Avoidance of administrative and bureaucratic delays with procurement processes remains critical to the successful implementation of contracts, especially for construction activities, particularly in difficult geographic and seasonally-sensitive regions. Although some parts of such delays may sometimes be ameliorated through improvement of communication between project and procurement units, it remains vital that all parts of the administrative process continue to be responsive and supportive to all project elements. UNDP is often a process-driven organisation; conversely, project managements are motivated by the requirement for results on the ground and because these are usually time-bound, there is seldom opportunity to hesitate or expend unplanned time on processes which might slow down construction or procurement of project components.
Government and political will
In order for the region to develop economically and socially and for border management projects to reach maximum efficiency in planning and usefulness in operation, there is a clear and fundamental requirement for maximum coordination between the various donors and associated projects involved in this sector, as well as between Afghanistan and Tajikistan. Without continued, sustained, developing and practical commitment and political will from governments on both sides of The Oxus River, this cannot occur. In addition, it is clear that regional governments regard border management as a function primarily of security. Trade, commerce and legal activities presently remain a poor second.
Continuous liaison and collaboration
Promotion of Inter Agency and Regional Cross-Border cooperation between law enforcement agencies requires continuous and regular liaison by project assigned staff. The intermediation role of the BOMNAF project has proved to be instrumental in organising and conducting joint events across the region which have increased and improved coordination and communication across national frontiers.
Security – general
For much of the past three years, the security threat level in Northern Afghanistan has been minimal to moderate. But the situation has changed and continues to develop negatively. Project staff members need to be properly trained, aware and sufficiently knowledgeable about local situations to enable informed decisions to be made at the right times. Circumstances which are more or less out of sight or control of Country Office often occur, including situations caused by the business practices of project contractors and their agents, which may have a serious impact on project staff safety and their ability to conduct their work. Effective managers need to be prepared to manage incidents and situations which may develop unexpectedly.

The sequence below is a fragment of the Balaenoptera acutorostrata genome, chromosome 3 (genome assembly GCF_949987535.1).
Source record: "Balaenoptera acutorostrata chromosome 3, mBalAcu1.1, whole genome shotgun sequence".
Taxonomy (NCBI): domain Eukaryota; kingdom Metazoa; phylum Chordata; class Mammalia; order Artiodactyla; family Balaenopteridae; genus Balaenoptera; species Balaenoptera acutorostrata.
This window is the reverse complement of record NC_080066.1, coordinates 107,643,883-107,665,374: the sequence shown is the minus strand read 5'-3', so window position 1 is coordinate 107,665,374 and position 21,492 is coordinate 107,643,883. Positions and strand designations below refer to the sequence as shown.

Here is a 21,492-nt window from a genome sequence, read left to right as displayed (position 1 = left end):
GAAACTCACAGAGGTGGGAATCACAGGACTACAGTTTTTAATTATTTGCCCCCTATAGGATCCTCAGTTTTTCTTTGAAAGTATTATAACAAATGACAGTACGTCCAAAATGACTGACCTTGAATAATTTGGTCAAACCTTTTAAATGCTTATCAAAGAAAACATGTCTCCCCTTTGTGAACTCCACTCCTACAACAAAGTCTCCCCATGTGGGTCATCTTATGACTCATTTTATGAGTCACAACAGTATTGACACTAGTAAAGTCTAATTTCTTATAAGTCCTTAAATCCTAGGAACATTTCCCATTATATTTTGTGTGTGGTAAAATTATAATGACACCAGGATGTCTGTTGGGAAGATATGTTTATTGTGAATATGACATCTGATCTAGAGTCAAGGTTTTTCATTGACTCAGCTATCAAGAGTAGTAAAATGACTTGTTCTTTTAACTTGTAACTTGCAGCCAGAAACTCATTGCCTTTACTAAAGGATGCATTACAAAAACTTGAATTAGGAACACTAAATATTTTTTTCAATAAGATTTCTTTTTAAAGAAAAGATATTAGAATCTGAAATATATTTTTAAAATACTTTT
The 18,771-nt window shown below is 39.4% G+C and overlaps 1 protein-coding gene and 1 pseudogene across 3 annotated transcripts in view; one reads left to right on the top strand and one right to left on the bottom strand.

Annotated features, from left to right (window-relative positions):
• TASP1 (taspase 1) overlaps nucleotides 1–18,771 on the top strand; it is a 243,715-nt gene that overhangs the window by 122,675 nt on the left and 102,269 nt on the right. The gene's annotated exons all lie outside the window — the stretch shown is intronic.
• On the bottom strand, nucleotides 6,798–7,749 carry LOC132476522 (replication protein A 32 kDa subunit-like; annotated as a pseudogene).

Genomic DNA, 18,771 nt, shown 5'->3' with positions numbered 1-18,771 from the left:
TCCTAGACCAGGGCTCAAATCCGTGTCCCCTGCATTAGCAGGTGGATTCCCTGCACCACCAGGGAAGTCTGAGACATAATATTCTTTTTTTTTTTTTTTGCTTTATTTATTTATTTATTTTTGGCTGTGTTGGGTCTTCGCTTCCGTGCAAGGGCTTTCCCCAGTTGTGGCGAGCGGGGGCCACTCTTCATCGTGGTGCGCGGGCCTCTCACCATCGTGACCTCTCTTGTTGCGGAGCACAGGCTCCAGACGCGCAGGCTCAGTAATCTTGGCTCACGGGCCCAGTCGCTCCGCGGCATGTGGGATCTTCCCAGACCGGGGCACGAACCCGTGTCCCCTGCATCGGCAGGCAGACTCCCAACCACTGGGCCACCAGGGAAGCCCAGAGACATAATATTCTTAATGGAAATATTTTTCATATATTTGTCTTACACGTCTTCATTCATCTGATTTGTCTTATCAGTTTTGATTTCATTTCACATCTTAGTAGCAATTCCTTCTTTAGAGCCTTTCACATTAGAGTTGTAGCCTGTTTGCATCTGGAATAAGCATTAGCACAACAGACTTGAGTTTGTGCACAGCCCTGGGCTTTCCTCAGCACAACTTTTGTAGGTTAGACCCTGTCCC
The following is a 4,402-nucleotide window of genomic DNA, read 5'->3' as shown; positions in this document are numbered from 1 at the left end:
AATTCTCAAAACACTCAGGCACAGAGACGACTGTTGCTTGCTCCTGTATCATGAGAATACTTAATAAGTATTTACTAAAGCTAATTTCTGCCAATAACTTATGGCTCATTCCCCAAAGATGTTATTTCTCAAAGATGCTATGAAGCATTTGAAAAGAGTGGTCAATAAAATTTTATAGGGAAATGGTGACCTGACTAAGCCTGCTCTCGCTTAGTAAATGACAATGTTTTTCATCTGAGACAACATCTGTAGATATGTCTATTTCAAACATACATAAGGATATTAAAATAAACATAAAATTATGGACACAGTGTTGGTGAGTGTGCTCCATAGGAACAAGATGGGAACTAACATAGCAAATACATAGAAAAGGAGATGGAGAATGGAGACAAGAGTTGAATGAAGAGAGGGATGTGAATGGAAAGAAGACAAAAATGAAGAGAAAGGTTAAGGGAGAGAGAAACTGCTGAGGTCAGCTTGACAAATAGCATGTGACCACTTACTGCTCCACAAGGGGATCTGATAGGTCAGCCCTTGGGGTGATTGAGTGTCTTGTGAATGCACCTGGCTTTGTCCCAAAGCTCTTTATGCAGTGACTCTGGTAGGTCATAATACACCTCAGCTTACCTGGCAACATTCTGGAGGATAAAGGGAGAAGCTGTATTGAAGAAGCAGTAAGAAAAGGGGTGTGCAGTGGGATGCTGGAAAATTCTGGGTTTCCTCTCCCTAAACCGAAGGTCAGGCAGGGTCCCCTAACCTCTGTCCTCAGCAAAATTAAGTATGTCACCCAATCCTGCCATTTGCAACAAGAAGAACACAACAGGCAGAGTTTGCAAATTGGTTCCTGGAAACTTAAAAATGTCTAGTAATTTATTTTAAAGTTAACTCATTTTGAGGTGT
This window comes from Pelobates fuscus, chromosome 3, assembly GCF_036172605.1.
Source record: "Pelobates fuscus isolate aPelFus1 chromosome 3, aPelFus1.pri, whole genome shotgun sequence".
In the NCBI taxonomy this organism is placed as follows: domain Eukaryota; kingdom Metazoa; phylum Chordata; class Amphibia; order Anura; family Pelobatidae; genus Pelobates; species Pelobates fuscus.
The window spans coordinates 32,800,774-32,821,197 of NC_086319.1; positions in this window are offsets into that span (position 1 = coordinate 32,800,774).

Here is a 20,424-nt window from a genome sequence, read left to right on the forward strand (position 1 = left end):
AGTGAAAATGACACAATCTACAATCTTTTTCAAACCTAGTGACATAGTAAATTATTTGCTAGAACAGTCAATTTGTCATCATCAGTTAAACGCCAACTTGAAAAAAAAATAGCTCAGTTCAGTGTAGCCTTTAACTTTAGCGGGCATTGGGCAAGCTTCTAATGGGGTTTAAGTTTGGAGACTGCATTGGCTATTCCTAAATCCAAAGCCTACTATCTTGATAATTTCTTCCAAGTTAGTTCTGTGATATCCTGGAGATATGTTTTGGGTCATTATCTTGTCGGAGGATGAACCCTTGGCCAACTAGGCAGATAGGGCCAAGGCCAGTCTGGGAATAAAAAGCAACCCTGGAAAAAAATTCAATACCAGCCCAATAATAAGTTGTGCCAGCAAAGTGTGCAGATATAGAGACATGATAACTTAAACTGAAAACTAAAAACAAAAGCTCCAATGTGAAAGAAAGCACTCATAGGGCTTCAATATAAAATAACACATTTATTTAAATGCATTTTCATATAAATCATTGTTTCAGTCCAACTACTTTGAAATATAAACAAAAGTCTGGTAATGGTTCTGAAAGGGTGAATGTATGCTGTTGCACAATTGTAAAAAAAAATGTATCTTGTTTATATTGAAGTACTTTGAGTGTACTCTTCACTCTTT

Security – risk mitigation at construction project sites
To mitigate security risks for project staff and contractors in the field and to prevent corruption and interference in implementation of project activities by local police and other commanders, the project closely monitored field activities with immediate communication and reporting of such activities to beneficiaries’ top management. During 2013-14 at least six such issues were prevented and resolved in this manner.
Need to improve cooperation with local communities at project sites
The local community must be consulted when planning and implementing construction projects for the Afghan Border Police. For example, during 2013, the community of Chasmai Tut objected to the location of latrines at the Battalion HQ that is under construction. Their requirements were met swiftly and the latrine construction spots were relocated, but to avoid similar issues in the future it is advised to familiarise local community leaders with the construction design and consider their concerns during the planning stage.
Proactive efforts to communicate necessary actions on the part of the beneficiary must continue throughout planning and implementation of every planned training event. Notwithstanding the provision of training schedules and training dates, beneficiaries always require assistance in maintaining timelines, so that training is completed as scheduled. Planners and managers were able to avoid or mitigate potential issues by preparing formal Administrative Plans for each event, followed by appropriate planning meetings leading up to the event.